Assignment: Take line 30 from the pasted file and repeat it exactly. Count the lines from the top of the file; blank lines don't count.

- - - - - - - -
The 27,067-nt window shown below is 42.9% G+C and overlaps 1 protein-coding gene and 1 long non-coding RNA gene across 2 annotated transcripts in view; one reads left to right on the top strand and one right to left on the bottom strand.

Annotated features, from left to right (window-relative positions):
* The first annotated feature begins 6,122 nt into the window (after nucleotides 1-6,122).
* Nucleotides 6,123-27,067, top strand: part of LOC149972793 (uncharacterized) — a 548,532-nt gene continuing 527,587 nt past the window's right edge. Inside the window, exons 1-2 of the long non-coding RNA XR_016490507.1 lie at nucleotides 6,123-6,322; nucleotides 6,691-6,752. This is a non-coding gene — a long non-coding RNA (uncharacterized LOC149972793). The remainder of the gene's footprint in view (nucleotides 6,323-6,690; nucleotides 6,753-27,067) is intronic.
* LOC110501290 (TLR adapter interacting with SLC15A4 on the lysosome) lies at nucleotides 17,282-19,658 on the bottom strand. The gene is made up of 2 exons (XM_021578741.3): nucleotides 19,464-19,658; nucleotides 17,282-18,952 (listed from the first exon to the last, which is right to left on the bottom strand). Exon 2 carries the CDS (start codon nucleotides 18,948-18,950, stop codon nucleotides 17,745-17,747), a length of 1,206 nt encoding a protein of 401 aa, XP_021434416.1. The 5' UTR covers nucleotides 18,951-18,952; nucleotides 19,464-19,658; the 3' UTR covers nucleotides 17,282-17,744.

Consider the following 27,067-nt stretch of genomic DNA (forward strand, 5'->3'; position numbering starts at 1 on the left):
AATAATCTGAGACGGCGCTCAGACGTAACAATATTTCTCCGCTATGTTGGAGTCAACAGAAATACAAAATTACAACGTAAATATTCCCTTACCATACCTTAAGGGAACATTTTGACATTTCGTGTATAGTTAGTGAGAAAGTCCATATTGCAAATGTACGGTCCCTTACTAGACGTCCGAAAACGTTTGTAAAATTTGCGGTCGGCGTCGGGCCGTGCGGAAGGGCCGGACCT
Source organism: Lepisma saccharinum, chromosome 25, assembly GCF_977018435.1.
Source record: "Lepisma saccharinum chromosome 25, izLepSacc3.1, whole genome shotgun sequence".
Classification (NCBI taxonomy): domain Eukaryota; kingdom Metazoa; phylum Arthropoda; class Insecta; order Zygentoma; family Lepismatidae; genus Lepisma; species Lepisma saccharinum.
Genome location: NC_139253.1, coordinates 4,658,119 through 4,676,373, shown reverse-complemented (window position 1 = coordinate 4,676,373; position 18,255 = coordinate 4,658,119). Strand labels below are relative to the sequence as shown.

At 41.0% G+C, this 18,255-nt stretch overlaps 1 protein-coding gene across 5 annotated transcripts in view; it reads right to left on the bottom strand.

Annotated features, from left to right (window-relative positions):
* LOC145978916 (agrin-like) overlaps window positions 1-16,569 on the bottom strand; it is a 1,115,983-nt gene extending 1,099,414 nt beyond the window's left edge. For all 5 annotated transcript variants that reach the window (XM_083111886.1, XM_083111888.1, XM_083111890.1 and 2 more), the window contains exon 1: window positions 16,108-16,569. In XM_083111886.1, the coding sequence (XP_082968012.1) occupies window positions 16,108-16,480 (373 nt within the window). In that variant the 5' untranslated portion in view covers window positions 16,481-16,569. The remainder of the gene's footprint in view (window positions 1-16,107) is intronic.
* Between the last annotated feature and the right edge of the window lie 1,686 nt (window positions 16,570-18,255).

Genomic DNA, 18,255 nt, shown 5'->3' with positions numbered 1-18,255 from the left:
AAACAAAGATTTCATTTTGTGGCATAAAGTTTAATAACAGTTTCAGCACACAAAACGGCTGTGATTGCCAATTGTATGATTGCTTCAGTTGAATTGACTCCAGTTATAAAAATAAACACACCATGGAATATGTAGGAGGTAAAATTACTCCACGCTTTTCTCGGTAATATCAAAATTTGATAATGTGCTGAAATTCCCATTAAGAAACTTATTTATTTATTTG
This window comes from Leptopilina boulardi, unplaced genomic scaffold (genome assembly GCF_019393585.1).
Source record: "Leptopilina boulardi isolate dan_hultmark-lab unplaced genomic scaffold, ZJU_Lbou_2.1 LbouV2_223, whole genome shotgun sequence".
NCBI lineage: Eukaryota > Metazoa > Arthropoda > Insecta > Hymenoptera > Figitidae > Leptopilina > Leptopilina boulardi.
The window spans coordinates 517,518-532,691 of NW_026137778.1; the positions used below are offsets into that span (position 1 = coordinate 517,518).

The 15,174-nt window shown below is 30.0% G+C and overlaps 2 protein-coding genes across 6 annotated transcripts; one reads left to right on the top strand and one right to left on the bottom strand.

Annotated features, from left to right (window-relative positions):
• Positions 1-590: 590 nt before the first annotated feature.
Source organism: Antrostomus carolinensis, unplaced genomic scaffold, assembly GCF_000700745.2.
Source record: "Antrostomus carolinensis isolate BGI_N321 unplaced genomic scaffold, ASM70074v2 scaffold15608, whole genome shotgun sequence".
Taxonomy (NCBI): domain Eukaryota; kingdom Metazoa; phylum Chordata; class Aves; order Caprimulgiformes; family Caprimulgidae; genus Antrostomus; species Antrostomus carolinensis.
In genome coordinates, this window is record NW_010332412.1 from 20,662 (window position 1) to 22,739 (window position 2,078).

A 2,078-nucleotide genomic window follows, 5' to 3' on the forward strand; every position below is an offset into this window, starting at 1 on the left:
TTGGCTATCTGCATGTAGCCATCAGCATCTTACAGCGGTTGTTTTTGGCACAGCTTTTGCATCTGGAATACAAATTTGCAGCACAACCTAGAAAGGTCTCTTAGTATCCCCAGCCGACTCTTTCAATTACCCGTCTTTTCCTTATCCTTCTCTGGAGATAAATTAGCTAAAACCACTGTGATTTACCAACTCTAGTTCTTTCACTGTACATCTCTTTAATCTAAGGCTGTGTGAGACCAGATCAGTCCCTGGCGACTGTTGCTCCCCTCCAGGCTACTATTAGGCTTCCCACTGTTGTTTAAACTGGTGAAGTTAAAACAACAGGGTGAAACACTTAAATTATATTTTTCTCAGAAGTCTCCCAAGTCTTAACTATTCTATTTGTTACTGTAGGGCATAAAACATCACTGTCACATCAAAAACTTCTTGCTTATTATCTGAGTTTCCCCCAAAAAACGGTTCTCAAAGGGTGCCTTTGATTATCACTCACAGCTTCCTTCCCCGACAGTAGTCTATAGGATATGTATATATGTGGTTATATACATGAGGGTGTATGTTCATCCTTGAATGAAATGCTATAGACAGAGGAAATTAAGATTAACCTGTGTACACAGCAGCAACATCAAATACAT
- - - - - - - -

TTGGCTATCTGCATGTAGCCATCAGCATCTTACAGCGGTTGTTTTTGGCACAGCTTTTGCATCTGGAATACAAATTTGCAGCACAACCTAGAAAGGTCTCTTAGTATCCCCAGCCGACTCTTTCAATTACCCGTCTTTTCCTTATCCTTCTCTGGAGATAAATTAGCTAAAACCACTGTGATTTACCAACTCTAGTTCTTTCACTGTACATCTCTTTAATCTAAGGCTGTGTGAGACCAGATCAGTCCCTGGCGACTGTTGCTCCCCTCCAGGCTACTATTAGGCTTCCCACTGTTGTTTAAACTGGTGAAGTTAAAACAACAGGGTGAAACACTTAAATTATATTTTTCTCAGAAGTCTCCCAAGTCTTAACTATTCTATTTGTTACTGTAGGGCATAAAACATCACTGTCACATCAAAAACTTCTTGCTTATTATCTGAGTTTCCCCCAAAAAACGGTTCTCAAAGGGTGCCTTTGATTATCACTCACAGCTTCCTTCCCCGACAGTAGTCTATAGGATATGTATATATGTGGTTATATACATGAGGGTGTATGTTCATCCTTGAATGAAATGCTATAGACAGAGGAAATTAAGATTAACCTGTGTACACAGCAGCAACATCAAATACAT